BY Paul Groessel
Sun POST Newspapers
Why not swing through Arizona to meet pen-pals before heading to Mexico?
Based on essay submissions, one fifth-grader from six District 279 elementary schools was chosen to travel to Arizona to meet their pen-pals before entering Mexico to drop off school supplies.
Before the six-day trip in late April and early May, the students met weekly and organized a fundraising effort, which involved enough friendly competition among classrooms to exceeded a $10,000 goal by more than $1,000.
This marks the seventh year that Osseo School Board Member Tammie Epley and a principal have brought fifth-grade students to Arizona and then Sasabe, Sonora, Mexico. The program is called Students Connecting Through International Service.
“If we want to teach our students to be successful and contributing global citizens, we need to give them more real-life, real-world experiences,” Epley wrote in a summary of the program. “As they are forming life-long values, they need to interact with people of other cultures and countries, and learn to appreciate different perspectives and ways of life.”
On Epley’s first trip to Mexico, one of four she made before bringing students, only 30 percent of students in Sasabe were attending school because families had to provide children with their own school supplies, and most were unable to purchase them, Epley said.
These investments led to greater school funding from the government, she said, so now there are “consistent salaries for the teachers, new textbooks for several grade levels and even some computers,” she said.
This year, they are bringing school supplies one might find on an Osseo teachers’ list, according to Epley.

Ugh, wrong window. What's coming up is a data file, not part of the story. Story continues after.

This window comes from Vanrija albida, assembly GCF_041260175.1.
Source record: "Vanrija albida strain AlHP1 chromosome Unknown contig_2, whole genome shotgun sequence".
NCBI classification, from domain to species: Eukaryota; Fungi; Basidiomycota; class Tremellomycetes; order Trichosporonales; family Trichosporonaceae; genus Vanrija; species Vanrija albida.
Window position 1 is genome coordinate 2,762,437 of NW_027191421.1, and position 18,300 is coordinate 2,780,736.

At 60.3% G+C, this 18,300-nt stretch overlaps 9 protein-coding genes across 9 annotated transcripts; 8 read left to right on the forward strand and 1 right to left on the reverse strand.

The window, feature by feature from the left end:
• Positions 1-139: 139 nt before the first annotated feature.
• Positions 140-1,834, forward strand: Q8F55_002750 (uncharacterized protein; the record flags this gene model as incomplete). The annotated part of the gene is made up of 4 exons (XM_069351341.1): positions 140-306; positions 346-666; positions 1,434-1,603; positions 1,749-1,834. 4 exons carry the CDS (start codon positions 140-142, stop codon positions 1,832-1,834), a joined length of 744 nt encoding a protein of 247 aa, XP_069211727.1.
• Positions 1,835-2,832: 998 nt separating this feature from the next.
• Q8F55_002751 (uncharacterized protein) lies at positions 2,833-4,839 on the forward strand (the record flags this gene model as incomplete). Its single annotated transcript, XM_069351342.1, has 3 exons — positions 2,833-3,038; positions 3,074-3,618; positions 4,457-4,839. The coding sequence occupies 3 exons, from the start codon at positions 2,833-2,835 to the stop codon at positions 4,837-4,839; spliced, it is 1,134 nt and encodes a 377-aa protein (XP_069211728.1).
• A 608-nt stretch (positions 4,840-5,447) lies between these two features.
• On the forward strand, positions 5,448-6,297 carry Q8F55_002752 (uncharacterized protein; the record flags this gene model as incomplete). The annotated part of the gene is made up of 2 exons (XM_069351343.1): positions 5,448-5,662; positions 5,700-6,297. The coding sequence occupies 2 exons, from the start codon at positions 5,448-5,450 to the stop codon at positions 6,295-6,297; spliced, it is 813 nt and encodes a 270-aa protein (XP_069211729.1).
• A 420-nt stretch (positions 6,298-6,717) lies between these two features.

In Mexico’s heat, some material selections require climate considerations.
“If you don’t get the right kind of crayons they melt into a big blob the first day,” Epley said.
They are also providing other materials that are often considered as basics or an alternative to the basics, such as hand sanitizer.
“They don’t have running water right now,” Epley said.
Other materials Epley listed:
• More than 2,000 toothbrushes and toothpaste tubes
• Vision testing materials
• Tennis shoes
• Lunch trays, silverware, cups, pots, skillets, a blender and a microwave
• A digital camera and computer projector
• Gym mats and a basketball backboard, hoop and net
And then there are the new wheels.
“In June, I’m going to buy the Mexican school a small (Type A) bus and drive it down to them, carrying donated computers.,” Epley wrote.
But it doesn’t have to be the big things that show how the Osseo students’ contributions make a difference. The Osseo students will see the benefit of their fundraising and donations, which is not the case for most charitable efforts, some of the fifth-grade students said.
“You (usually) don’t really know where it’s going or who it’s going to, so it’s kind of fun to like see people’s reaction,” said Izzy Dahn, an Edinbrook Elementary student.
Meeting a pen-pal on the other side of the stamp is not always an option, either.
“I’m looking forward to meeting her,” said Rebecca Baley, a Park Brook Elementary student. “We have a lot in common.”
The students also made scrapbooks and designed T-shirts. After some negotiations, they settled on the color safety orange for the shirts. The boys in Mexico may not warm up to pink, Epley said, since they’ll be wearing them, too.
After the students meet their pen-pals in Arizona, they will visit students in Sasabe, Epley said. Then, six of the Mexican students will tour Tuscan, Ariz., with some help from the bilingual pen-pals.
“They find out firsthand that their individual efforts can make a real difference in the world, and they will share this knowledge, through pictures and stories, with each of their schools, and their communities,” Epley said.
Contact Paul Groessel at firstname.lastname@example.org or follow the Sun Post on Twitter @ECMSunPost